Native American Sterling Silver Inlay Thunderbird Peyote Bird Earrings

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Randolph Lateyice - Zuni Sterling Silver and Inlay
Thunderbird Earrings

HK Item #NE385 - Wire and Post Styles

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Handmade sterling,silver  Turquoise Needlepoint post earrings.

Size
1 1/2" total length
3/4" wide
Material
Mother of Pearl (MOP), jet, coral, and turquoise, (Read about stones)
Sterling silver, Read about silver
Hallmarks
R.L.
ZUNI
Artist
Randolph Lateyice, Zuni

Questions or more details.

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Paula says - "The amount of work in these earrings is amazing and the quality of the work is exceptional. They are made from many intricately cut and fitted pieces of Mother of Pearl, Acoma Jet, Turquoise and Coral."

Randolph Lateyice
Zuni Sterling Silver and Inlay
Thunderbird Post Earrings

NE385B - $49 SOLD

(see matching pin pendants)

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Peyote Bird, Water Bird or Thunderbird?

The Water Bird is a symbol of the renewal of life, rainy seasons, rivers, distant travel, distant vision and wisdom. It is often also referred to as the Peyote Bird because the Water Bird plays a significant part in the Native American Indian Church Peyote meetings and, in fact, since the early 1900's has been the symbol of the NAC.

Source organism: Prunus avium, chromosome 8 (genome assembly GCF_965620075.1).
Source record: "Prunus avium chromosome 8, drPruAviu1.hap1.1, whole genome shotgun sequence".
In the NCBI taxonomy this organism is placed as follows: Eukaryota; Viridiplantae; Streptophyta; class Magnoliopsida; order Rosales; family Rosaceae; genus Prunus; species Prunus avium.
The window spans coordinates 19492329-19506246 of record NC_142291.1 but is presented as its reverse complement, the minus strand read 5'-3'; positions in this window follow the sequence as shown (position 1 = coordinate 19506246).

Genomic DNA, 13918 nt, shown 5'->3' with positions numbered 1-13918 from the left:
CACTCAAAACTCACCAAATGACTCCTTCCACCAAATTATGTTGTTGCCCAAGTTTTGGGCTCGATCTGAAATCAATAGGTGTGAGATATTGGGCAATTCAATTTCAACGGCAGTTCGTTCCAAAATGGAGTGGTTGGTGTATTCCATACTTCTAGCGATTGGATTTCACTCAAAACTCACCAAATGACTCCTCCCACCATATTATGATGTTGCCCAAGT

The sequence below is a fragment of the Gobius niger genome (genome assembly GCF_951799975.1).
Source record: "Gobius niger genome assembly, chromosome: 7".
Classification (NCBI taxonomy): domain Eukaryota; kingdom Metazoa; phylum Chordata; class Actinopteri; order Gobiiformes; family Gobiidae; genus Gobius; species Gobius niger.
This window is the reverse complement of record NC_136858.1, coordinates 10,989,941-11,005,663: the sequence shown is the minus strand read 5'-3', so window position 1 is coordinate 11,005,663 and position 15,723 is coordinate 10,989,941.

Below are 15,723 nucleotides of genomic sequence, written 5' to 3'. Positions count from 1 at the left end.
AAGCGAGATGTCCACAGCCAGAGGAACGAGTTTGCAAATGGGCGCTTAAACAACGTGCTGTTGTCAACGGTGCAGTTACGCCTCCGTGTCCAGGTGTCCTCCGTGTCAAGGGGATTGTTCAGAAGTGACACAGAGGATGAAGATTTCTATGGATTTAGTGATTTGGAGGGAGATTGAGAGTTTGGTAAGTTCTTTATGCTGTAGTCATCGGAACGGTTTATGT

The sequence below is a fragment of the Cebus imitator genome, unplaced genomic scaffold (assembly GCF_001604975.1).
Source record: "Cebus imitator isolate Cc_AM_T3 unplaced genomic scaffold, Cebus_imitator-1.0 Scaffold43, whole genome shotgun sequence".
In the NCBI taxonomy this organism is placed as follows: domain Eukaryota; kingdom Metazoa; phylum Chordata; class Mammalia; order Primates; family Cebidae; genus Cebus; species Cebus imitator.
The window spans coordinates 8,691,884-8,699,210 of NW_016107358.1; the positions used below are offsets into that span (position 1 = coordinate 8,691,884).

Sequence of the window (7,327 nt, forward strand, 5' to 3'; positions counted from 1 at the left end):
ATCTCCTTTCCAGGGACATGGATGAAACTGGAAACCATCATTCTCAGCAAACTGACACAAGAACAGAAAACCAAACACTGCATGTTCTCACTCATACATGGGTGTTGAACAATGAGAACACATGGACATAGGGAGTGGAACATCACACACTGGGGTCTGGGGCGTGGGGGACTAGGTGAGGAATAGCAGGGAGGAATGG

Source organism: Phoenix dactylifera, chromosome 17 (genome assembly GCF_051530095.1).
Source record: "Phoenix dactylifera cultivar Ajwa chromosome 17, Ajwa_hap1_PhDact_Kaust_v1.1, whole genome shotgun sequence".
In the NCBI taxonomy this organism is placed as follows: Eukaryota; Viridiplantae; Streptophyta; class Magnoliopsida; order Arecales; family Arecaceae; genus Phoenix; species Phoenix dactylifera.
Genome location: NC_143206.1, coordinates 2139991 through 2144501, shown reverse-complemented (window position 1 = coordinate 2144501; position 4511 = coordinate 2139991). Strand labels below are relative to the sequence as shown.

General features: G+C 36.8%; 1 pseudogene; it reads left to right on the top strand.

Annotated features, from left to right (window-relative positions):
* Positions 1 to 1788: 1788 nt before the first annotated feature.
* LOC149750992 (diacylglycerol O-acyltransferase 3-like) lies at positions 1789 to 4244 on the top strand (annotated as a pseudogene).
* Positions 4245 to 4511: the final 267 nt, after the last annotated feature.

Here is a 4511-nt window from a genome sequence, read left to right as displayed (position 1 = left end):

The Peyote/Water Bird is not a Southwest tradition, but one of the Plains Indians. The Peyote Bird is connected with lightning, thunder and visions. Those who dream of the thunder beings will become Heyokas, those who do things backwards, upside down, or opposite. This is a Lakota way of being. It is part of the medicine of the Heyoka to remind us that we should not take ourselves too seriously - that's why Heyoka is often translated as the "sacred clown".

The Thunderbird is a cross-cultural symbol of the Southwest, Plains and Pacific Northwest tribes as well as in the non-Native world. Much is written about the origin of the symbol and its significance. It has been suggested by some that the symbol was borrowed by Native American artisans from medal dies from the white man. Others claim the Thunderbird has always lived in the mountains of the Pacific Northwest. There, carved totem poles are often topped with a Thunderbird with outstretched wings. Looking at a Thunderbird, it is easy to see why it symbolizes power, strength and nobility.

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